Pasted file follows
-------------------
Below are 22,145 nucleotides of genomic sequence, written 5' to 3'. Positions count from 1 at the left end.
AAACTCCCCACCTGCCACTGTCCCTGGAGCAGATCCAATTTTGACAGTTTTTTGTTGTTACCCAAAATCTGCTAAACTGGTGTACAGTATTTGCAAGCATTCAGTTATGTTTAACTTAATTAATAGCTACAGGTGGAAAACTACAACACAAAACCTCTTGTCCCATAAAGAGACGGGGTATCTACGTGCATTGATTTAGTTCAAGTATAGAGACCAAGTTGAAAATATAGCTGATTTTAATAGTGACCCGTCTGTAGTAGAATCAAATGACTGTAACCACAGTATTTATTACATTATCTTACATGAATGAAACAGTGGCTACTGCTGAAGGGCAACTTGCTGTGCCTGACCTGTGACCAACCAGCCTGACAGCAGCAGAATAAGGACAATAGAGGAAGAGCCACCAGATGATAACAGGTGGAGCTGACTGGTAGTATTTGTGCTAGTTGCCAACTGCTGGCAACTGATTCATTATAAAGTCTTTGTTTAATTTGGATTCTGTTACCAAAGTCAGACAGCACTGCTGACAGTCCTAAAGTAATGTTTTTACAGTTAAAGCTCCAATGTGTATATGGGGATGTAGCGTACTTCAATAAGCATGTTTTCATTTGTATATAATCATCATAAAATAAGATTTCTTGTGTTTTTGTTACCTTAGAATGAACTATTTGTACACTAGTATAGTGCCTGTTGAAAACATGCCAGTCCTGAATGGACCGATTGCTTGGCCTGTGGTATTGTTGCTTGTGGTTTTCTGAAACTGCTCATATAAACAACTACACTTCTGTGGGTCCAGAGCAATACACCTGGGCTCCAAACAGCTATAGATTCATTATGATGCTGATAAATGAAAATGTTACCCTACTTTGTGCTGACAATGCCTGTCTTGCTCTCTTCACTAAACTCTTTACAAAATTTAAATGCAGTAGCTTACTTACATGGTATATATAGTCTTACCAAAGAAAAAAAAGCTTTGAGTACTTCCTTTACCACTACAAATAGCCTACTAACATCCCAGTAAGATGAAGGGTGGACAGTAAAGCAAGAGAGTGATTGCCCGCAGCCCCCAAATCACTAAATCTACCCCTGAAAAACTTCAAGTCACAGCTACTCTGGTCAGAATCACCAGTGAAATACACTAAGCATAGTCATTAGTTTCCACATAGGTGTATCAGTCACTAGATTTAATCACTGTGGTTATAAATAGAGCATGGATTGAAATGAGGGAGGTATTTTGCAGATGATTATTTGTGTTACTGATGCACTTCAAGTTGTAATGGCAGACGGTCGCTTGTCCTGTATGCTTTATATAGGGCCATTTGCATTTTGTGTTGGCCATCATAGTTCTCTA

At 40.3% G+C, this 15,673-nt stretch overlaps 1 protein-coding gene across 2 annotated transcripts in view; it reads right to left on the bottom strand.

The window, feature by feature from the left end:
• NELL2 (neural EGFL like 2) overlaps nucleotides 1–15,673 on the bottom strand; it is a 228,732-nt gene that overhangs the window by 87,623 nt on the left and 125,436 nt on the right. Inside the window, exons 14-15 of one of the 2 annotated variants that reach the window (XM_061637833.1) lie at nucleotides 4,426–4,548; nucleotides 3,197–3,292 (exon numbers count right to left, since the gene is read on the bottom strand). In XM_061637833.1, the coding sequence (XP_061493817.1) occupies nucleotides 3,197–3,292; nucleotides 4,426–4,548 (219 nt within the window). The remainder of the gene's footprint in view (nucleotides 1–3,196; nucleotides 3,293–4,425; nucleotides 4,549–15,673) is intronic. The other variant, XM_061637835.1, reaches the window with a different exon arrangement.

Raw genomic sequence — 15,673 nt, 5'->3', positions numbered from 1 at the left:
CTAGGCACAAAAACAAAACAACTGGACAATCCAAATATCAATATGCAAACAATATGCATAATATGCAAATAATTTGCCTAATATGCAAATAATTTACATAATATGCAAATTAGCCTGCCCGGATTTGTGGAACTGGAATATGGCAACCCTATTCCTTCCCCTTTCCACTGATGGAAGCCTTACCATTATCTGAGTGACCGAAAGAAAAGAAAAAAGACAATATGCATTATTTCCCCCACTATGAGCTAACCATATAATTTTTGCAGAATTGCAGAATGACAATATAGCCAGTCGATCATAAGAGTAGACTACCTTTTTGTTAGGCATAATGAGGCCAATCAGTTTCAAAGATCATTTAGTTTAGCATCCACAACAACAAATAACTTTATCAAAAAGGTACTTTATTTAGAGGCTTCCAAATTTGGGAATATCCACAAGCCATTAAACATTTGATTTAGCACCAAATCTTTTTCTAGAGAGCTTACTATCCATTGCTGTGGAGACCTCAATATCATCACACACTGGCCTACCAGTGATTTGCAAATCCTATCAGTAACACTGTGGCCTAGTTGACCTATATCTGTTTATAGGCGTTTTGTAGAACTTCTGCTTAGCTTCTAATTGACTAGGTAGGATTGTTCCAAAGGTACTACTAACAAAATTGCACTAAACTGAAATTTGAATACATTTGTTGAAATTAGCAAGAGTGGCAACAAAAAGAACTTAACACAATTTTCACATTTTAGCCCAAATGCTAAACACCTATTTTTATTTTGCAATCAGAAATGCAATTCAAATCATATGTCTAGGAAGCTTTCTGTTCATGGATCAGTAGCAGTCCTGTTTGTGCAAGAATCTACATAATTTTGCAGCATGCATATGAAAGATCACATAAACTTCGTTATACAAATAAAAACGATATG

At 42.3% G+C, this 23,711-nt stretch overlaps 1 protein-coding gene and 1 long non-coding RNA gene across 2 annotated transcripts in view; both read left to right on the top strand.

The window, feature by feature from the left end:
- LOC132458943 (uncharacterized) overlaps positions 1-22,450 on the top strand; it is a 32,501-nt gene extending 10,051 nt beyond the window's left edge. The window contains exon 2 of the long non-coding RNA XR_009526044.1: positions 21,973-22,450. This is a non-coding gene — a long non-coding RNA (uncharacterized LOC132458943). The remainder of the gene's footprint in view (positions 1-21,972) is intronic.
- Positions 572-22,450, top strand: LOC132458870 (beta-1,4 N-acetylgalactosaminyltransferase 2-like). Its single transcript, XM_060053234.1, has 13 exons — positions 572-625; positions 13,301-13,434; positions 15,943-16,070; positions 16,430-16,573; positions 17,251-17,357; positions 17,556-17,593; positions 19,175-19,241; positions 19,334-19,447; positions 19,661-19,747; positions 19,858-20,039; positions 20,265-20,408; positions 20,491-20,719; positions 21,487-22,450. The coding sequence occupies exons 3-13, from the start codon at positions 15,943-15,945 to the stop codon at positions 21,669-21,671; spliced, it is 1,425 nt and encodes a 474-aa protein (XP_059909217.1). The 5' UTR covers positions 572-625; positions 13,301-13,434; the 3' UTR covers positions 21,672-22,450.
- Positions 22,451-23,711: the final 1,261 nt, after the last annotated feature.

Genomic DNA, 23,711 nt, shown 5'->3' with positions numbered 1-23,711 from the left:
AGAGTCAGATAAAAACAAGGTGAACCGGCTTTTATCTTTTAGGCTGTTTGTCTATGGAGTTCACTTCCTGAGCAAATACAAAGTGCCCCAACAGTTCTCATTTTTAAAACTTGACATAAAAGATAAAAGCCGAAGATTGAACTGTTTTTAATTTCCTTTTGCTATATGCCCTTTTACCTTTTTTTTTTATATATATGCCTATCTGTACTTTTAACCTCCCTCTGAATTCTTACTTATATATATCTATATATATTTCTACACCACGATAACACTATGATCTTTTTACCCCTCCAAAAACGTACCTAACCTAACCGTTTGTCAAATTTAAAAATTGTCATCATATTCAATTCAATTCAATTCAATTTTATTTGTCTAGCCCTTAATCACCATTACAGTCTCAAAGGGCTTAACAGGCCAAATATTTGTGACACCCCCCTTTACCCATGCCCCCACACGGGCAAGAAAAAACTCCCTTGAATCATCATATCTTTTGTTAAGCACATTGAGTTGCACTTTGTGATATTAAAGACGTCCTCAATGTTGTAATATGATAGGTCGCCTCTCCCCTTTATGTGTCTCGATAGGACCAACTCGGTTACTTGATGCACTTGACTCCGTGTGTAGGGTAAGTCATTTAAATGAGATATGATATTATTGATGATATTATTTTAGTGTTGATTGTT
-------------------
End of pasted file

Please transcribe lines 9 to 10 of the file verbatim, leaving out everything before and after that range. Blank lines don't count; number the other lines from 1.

The window, feature by feature from the left end:
- LOC132458943 (uncharacterized) overlaps positions 1-22,450 on the top strand; it is a 32,501-nt gene extending 10,051 nt beyond the window's left edge. The window contains exon 2 of the long non-coding RNA XR_009526044.1: positions 21,973-22,450. This is a non-coding gene — a long non-coding RNA (uncharacterized LOC132458943). The remainder of the gene's footprint in view (positions 1-21,972) is intronic.